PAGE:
(The Real) Tuesday Weld – I Lucifer

Stephen Coates (who is both the brains and brawn behind (The Real) Tuesday Weld) certainly isn’t a man happy to rest on his laurels. Having so successfully forged a (previously unfathomable) link between Noël Coward, Serge Gainsbourg, and Brian Eno on his sublime 2001 debut long-player, When Cupid Meets Psyche, Coates could have forgivably sat back and coasted through his next two or three albums, safe in the knowledge that he had created a unique and enduring vehicle for his pop-centric songwriting. But to his immense credit, (The Real) Tuesday Weld return in 2003 with a gargantuan leap forward.
Both musically and conceptually speaking, I Lucifer is 12 long strides ahead of (The Real) Tuesday Weld’s previous efforts. Conceived as the official companion to Glen Duncan’s dark comic novel of the same name, I Lucifer is one of those rare musical ventures – a soundtrack for a book. But fear not, those of you who struggle to read more than one work of fiction a year, there is no need to speed-read the text or carefully program your CD player in order to reap the rich rewards of this devilish audio delight.
No, I Lucifer the album, is fully functional with/without the peculiar multimedia coupling. Coates may immerse himself in the mordant mirth of the book but he doesn’t pedantically padlock himself to its complex and convoluted plot (a viciously funny tale where the Devil gets one last shot at redemption, if he can live a month on earth in the body of a mortal being with little or no wrong-doing). Instead Coates focuses on the novel’s persistent themes – lust, greed, existential pain, and the eternal enticement of evil – and refracts them through the long dark tunnels of his romantically-obsessed world. Drawing inspiration from Barry Adamson’s 1996 classic Oedipus Schoemdipus, Coates fashions his very own soundtrack for an imaginary film; high on guest-player interaction and full of exhilarating stylistic twists.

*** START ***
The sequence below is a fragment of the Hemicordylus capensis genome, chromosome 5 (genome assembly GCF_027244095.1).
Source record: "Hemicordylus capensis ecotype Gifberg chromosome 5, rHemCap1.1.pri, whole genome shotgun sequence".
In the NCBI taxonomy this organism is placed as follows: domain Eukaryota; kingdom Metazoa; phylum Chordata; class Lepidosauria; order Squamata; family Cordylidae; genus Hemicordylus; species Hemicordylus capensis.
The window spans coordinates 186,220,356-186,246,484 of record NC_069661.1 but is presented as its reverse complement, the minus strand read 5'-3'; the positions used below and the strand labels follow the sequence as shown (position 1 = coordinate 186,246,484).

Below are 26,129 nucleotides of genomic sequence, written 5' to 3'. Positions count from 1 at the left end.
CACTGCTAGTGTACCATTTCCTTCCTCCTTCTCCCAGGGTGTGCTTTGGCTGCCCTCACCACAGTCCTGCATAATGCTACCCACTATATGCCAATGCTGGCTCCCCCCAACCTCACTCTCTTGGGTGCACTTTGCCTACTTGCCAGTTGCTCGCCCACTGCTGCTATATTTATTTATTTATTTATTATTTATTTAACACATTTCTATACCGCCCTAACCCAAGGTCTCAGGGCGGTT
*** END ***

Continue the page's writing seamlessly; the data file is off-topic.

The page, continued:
Coates humbly uses the musical guests to reach into places his own abilities might not otherwise take him, therefore allowing himself to concentrate on the musical bedding whilst his creative foils deliver precision-executed performances. Thus Martyn Jacques (on loan from vaudeville cabaret ensemble The Tiger Lillies) gives the sparse “Someday (Soon)” an otherworldly vocal presence that could even spook the King of Hell himself. Leftfield jazz chanteuse Pinkie Maclure acts as a swooning duet-partner to Coates on the smouldering Billie Holiday-inspired “One More Chance.” Parisian David Guez satisfies Coates’s Francophile fixations with the gorgeously sung “La Bête Et La Belle,” which could happily be mistaken for a lost acoustic demo by the late Gallic pop genius Serge Gainsbourg.
Left to his own devises though, Coates can still cut a fine slice of the cinematic pop action for himself. The instrumental interludes highlight the unstoppable combination of Coates’s studio prowess and his diverse (and strange) record collection. Thus “Bathtime In Clerkenwell” is the best example yet of (The Real) Tuesday Weld’s antique-beatronica; fusing an ancient scat-vocal sample to choppy percussion and fruity synths, like DJ Shadow if he only worked with crackly 78’s. Later on, the awesome “Coming Back Down To Earth” melds a truncated samba bass-line to layer upon layer of jazzy drum clatter and Eno-indebted keyboard swirls. Outside of the wordless wanderlust, Coates still leaves space for his own enigmatic presence. His breathy up-close vocals (like Pulp’s Jarvis Cocker after some very strong French-cigarettes) are perfect for weaving in amongst the delicious textures of vibes, percussion, piano, organs, and samples that pervade the bulk of the album. Coates’s self-sung “The Eternal Seduction of Eve,” in particular, is a ridiculously lush example of just how far he has progressed as both a singer and a songwriter.
Loaded with sharp wit and debonair flare, I Lucifer is a cinematic tour-de-force – brilliantly casted, expertly shot in dark and beautiful colours, and directed/scripted by a consummate perfectionist. It provides reassuring evidence that the Devil does still have all the best tunes.